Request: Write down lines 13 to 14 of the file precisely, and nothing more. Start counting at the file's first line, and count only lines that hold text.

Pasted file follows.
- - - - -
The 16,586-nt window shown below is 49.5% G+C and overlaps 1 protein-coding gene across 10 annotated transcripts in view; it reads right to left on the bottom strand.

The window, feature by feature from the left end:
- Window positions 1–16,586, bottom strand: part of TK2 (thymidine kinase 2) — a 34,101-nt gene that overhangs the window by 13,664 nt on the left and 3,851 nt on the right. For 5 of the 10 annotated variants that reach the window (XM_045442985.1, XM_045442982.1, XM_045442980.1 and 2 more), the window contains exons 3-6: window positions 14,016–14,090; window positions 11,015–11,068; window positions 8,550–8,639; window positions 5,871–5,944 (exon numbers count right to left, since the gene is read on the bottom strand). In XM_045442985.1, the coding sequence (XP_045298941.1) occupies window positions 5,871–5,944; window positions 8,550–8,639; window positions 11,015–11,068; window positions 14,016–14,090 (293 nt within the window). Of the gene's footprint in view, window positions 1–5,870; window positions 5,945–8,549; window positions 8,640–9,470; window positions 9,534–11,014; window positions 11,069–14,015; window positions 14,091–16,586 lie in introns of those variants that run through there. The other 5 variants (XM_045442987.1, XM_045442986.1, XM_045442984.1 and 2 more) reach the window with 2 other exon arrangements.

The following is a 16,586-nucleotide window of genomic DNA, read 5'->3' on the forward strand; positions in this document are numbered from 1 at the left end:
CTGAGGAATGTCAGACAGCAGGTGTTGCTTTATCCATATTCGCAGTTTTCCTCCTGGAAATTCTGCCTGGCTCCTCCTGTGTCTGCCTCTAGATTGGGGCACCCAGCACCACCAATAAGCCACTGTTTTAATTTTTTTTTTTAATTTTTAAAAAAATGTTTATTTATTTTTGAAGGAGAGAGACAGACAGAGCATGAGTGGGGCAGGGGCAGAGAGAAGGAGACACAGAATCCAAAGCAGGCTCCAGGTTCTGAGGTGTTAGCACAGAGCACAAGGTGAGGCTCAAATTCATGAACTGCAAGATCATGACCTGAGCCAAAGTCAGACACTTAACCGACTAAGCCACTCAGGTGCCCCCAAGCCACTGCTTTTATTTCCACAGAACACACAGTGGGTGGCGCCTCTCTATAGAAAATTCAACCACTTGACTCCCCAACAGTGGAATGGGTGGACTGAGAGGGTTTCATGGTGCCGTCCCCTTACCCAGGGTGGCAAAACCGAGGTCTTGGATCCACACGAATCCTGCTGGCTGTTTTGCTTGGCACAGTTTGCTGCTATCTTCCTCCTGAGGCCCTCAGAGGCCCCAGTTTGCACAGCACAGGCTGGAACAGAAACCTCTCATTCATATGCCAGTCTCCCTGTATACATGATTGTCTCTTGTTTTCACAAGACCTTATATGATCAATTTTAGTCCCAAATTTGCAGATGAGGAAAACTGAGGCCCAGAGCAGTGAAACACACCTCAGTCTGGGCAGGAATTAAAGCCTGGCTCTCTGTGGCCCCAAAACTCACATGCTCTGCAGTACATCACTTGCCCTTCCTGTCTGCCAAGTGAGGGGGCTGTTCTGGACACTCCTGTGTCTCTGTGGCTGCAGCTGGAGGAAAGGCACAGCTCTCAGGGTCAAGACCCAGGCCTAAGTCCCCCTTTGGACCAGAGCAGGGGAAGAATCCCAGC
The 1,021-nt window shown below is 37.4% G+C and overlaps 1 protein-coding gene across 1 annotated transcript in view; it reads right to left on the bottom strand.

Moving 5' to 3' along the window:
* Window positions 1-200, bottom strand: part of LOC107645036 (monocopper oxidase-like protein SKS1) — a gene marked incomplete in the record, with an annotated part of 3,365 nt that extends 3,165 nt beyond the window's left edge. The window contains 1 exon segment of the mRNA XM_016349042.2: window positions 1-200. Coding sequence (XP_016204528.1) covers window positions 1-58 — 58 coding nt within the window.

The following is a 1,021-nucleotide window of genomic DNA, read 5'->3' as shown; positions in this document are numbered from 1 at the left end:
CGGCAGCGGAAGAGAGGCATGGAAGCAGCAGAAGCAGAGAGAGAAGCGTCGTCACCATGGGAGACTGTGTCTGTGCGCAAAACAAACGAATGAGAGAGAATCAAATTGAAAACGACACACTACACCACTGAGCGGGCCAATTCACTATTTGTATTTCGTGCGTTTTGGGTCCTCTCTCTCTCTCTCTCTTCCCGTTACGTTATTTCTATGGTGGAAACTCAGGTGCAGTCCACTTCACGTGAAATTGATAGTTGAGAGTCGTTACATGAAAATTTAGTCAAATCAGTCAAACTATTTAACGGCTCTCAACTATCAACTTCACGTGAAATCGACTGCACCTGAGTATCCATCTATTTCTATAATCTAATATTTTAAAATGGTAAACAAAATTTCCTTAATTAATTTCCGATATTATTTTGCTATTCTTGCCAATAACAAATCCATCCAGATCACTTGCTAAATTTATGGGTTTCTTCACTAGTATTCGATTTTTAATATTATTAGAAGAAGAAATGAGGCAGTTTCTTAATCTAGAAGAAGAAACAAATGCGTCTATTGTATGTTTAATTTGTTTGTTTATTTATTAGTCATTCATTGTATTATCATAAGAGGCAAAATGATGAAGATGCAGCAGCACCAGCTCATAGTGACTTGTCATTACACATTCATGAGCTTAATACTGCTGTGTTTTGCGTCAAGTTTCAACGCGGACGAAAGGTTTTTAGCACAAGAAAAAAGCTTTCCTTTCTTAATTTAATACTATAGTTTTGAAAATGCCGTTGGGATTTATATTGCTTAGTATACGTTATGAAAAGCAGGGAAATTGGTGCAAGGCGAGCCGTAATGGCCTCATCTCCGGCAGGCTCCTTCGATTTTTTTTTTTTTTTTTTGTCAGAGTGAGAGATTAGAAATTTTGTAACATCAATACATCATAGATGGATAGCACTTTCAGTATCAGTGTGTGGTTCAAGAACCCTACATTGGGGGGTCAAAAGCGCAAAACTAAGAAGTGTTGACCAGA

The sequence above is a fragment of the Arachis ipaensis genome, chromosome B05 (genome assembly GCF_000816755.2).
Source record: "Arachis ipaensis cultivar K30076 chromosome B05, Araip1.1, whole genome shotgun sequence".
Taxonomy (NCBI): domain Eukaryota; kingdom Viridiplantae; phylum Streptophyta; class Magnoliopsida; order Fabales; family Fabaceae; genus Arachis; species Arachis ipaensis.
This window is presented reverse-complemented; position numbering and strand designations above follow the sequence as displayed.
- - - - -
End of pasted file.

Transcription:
Taxonomy (NCBI): domain Eukaryota; kingdom Viridiplantae; phylum Streptophyta; class Magnoliopsida; order Fabales; family Fabaceae; genus Arachis; species Arachis ipaensis.
This window is presented reverse-complemented; position numbering and strand designations above follow the sequence as displayed.